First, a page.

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Latest Blog Posts

City of Toronto reverses cuts to park maintenance and gardens

City of Toronto reverses cuts to park maintenance and gardens

While it still needs the final stamp of approval at City Council, the Budget Committee has reversed a proposed cut to park maintenance and gardens in the 2017 budget. As highlighted in a Park People blog post last month, the proposed operating budget for Parks, Forestry and Recreation included reversing previous funding allocated to enhanced maintenance in parks at high-use times, urban agriculture, and horticulture. This would have seen $640,000 cut from the budget.

In that blog post, we argued that as our city grows in population and density—which causes extra strain on our parks—the City also needs to continue to grow the parks budget to ensure we have the money to maintain our parks properly.

Cutting this funding to park maintenance and gardens was also significant because it was amongst the first operational funding that had been approved towards the recommendations in the 2013 Parks Plan—a plan that was meant to take us to 2017. Cancelling investments towards this plan would have sent the wrong message.

We made all these points clear in our blog post, but also in a letter that Park People sent to each member of the City’s Budget Committee. We want to thank anyone that wrote into their councillor to express their support, and also to the Budget Committee members themselves for voting to reinstate this funding.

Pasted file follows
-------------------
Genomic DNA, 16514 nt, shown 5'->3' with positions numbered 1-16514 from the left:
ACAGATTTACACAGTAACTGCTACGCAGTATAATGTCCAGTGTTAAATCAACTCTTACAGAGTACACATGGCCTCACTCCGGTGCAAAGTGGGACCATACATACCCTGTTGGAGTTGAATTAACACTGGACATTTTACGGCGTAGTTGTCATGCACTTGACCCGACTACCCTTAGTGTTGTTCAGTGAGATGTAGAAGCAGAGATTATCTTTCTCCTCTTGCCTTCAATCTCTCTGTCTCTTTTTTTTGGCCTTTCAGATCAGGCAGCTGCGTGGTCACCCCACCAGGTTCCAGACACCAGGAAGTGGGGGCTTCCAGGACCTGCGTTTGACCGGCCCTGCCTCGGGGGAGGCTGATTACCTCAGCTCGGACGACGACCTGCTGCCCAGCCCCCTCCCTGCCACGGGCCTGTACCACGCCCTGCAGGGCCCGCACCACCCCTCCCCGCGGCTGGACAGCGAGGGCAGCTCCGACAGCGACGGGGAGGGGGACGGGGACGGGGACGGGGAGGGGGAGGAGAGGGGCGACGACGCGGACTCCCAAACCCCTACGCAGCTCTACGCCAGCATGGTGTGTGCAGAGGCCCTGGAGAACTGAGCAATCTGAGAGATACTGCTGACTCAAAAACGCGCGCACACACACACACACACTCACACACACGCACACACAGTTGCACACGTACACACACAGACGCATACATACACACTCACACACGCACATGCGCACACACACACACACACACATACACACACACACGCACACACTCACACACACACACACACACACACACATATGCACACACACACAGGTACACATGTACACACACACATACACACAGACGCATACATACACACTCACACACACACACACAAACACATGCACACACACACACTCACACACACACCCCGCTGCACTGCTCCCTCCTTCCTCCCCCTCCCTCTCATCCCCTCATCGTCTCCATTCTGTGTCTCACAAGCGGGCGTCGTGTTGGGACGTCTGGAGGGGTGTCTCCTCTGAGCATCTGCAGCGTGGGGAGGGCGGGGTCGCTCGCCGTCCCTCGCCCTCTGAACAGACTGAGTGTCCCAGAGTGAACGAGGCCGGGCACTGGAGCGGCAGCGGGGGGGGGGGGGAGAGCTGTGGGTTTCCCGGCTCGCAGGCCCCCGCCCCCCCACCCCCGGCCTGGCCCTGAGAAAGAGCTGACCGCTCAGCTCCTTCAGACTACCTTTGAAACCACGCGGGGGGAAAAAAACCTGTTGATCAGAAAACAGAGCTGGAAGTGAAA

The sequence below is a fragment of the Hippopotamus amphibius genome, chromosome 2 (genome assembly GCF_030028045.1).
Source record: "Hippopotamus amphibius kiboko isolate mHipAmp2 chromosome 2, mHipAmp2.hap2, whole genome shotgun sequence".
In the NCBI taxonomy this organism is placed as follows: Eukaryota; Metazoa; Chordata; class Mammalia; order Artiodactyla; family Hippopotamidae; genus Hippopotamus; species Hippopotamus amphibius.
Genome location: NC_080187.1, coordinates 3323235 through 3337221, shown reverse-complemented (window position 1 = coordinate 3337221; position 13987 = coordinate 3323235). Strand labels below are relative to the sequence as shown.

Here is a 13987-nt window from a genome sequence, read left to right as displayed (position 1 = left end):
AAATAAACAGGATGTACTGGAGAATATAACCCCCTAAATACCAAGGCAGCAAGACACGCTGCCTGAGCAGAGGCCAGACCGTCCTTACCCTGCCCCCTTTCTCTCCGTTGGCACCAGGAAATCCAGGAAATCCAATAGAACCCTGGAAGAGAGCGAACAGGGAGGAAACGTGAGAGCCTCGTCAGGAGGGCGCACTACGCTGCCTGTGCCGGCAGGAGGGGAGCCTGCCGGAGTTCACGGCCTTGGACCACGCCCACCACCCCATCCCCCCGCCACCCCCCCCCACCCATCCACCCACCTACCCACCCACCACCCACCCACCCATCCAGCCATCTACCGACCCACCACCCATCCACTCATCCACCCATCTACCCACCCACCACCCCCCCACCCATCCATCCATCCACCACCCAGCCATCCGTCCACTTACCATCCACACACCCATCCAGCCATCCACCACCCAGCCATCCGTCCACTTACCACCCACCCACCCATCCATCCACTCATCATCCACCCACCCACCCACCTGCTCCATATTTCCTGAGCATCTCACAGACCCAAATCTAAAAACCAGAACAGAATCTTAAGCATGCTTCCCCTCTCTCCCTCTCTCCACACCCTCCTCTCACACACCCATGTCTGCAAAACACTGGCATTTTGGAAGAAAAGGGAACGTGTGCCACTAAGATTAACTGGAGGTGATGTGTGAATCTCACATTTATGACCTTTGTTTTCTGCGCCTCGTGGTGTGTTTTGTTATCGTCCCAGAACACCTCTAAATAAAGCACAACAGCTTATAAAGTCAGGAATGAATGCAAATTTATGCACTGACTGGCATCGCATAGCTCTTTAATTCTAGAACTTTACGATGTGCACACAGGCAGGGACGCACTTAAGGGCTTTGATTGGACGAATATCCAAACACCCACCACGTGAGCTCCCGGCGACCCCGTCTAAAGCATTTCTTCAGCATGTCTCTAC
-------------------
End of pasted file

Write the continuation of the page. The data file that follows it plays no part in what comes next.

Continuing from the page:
While it is great to see this money reinvested in keeping our parks beautiful and clean, it does not go far enough. In their budget notes, City staff outline the increasing pressures on our park system as more people move into our city (especially downtown), more activities happen in parks, and new parks open with more complex designs. The cost of maintaining our parks is rising each year because of these factors and we need to ensure we continue to invest in park operations and maintenance to meet these challenges.

City Council will debate the City’s operating and capital budgets at their meeting on February 15 and 16, 2017.

Parks as natural places for engagement across difference

In advance of our national city parks conference in Calgary in March 2017, we caught up with keynote speaker Jay Pitter, an author, placemaker and senior stakeholder engagement professional. Jay Pitter's work focuses on increasing the capacity, resources, and...

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Catalyzing the power of parks for social connection

At a time when increasing attention is being paid to the growing inequality of our cities and neighbourhood-based inequities, it’s critical that we examine how engaging in our parks and public spaces can create more inclusive, equitable places that are shaped by and...

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  • A cheerful repost from @christiemacfadyen: "Hello buddies!" #flowers #spring #bulbs

New web guide shows you how to get involved with your park group or start a new one. t.co/wGHFiTbxpG t.co/u5FXiNnjqN

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#Vancouver downtown public space strategy to ignite imaginations about use of public spaces via @BrentToderiant.co/Yq1b47vJCd

Happy to see federal support for our great Trans Canada Trail. t.co/2tFyf8CsCp

New book excavates the female flâneur via @CityLab t.co/A4xugibRnj #cities #walking #walkable t.co/RDE1muVqRG

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Great opportunity for #waterloo #artists and neighbourhoods t.co/Ja2VHBQ9r6

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